One in eight women in the United States has been diagnosed with breast cancer, including Fox News fighters Jerry Willis and Jackie DeAngeles, who shared their stories with “Fox and Friends Weekend” as part of Breast Cancer Awareness Month.
FOX reporter and reporter Jerry Willis was first diagnosed with stage 3 lobular breast cancer in 2016. She described the strain as a “strange type” that’s hard to spot on a mammogram — but after showing physical signs, Willis was diagnosed with cancer. It was tested and came back positive.
She warned, “My right nipples have regressed and this is what happens when I get breast cancer and start showing signs.” “You can see that, you can see the discharges.”
More than 250,000 people in the United States will be diagnosed with breast cancer this year alone, so Willis stressed the importance of mammograms for women. During the coronavirus pandemic, Willis says there has been a roughly 87% drop in screenings and there is a chance that 80 million cancer cases will be missed.
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“If you’re there today—you’re worried, and you’re anxious and afraid to get that mommy—then do it anyway,” she said. “If not for you, then for your family.”
FOX Business partner Jackie DeAngeles was diagnosed with stage 1 breast cancer in June 2021 after a routine mammogram. DeAngelis underwent a double mastectomy and is back at work just 13 days later, and is expected to have a second surgery on Monday.
DeAngelis’ doctors said the lumps were nearly invisible and described them as cornflakes crushed into a bag like “grains of sand.” The FBN host revealed that she has no history of breast cancer in her family and does not have the BRCA gene.
“Part of my message, as I’m sitting here with these beautiful women, is to say that if it happens to us, it might happen to you,” she said. “Cancer does not discriminate.”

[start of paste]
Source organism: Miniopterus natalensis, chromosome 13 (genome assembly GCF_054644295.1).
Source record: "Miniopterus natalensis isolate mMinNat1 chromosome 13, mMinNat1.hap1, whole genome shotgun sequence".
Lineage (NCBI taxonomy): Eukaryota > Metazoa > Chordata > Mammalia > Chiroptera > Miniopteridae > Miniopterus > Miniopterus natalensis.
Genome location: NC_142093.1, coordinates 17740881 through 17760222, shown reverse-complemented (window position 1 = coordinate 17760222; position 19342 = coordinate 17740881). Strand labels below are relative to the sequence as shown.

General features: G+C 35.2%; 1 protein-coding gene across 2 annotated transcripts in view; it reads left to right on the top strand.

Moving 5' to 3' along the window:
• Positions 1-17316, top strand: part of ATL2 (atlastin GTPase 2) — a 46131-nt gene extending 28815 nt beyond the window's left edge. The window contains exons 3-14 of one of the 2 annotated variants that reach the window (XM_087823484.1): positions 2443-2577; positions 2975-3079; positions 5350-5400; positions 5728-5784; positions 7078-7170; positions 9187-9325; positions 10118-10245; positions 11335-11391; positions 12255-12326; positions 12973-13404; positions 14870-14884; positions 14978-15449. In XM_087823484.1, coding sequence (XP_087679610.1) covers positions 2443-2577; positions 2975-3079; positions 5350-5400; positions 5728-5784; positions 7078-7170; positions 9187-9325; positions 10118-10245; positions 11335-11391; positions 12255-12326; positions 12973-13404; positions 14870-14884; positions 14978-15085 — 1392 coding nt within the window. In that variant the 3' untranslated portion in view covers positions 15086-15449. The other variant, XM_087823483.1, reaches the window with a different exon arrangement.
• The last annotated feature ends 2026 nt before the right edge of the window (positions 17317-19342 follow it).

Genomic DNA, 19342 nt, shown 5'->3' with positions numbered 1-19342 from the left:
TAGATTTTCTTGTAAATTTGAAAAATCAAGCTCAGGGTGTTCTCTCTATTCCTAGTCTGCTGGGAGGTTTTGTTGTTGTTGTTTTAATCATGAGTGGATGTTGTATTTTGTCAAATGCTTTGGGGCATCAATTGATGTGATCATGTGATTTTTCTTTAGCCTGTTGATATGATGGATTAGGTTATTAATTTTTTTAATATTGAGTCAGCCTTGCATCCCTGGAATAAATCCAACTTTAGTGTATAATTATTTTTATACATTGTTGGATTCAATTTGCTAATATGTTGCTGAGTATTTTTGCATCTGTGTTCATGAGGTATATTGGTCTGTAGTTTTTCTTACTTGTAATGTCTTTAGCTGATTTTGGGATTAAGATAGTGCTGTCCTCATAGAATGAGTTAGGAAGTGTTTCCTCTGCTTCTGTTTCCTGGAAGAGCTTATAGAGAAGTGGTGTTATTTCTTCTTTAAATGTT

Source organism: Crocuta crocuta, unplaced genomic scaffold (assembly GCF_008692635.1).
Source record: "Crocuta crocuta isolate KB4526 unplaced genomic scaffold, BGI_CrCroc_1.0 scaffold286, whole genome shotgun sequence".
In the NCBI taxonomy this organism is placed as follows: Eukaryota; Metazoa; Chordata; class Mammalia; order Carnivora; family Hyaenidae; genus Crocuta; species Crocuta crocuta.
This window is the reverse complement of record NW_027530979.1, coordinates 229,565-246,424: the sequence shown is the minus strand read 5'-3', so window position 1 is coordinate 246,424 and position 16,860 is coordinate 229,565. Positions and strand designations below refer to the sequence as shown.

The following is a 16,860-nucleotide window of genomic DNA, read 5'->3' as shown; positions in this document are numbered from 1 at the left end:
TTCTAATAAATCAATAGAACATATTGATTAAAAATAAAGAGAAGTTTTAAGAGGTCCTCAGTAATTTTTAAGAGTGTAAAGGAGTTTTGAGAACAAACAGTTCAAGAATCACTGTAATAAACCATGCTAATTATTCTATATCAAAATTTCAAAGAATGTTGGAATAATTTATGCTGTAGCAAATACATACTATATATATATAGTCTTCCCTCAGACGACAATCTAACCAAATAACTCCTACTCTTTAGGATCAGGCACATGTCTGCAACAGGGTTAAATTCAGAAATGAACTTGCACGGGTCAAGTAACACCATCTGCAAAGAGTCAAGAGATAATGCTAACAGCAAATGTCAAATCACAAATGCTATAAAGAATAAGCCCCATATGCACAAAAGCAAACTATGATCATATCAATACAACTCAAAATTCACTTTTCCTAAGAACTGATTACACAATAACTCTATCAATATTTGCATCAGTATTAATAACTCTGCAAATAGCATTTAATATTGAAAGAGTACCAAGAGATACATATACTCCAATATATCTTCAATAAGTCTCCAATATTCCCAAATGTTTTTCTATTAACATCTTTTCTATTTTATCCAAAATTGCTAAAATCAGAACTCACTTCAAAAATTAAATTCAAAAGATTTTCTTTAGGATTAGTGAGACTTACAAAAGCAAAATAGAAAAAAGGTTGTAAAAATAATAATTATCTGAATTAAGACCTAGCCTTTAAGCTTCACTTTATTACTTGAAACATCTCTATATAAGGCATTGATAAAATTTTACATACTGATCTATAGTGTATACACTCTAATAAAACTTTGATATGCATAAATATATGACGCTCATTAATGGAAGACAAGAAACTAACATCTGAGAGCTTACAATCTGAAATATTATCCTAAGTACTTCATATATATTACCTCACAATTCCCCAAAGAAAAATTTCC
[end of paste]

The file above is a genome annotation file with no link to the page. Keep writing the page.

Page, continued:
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DeAngelis recommended visiting websites like bcpp.org to learn more about ways to help prevent disease, such as exercising more regularly, changing your diet, and reducing alcohol consumption.
Co-host and former White House press secretary Kayleigh McEnany had not been diagnosed with breast cancer, but she had an 84% risk of developing the disease, as eight women in her family had already been diagnosed, some of whom had been diagnosed with breast cancer. Cancer.. He died in his late twenties.
McEnany’s mother was the first to find out she was a carrier of the BRCA-2 gene and took preventative – and then drastic – measures by undergoing a double mastectomy. McEnany followed her mother’s example.
“I looked at her and saw a strong champion controlling her health,” she said.
After a positive test and 10 years of observing the problem, including multiple concerns, McEnany decided to have a double mastectomy, too.
“I’m so happy with the way I look,” she said. “I had a mastectomy with the nipple preserved. I look beautiful, I feel strong and this is the best decision I have ever made.”
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“I’m done with my fear,” she added. “Now I live a life free of fear and full of hope.”
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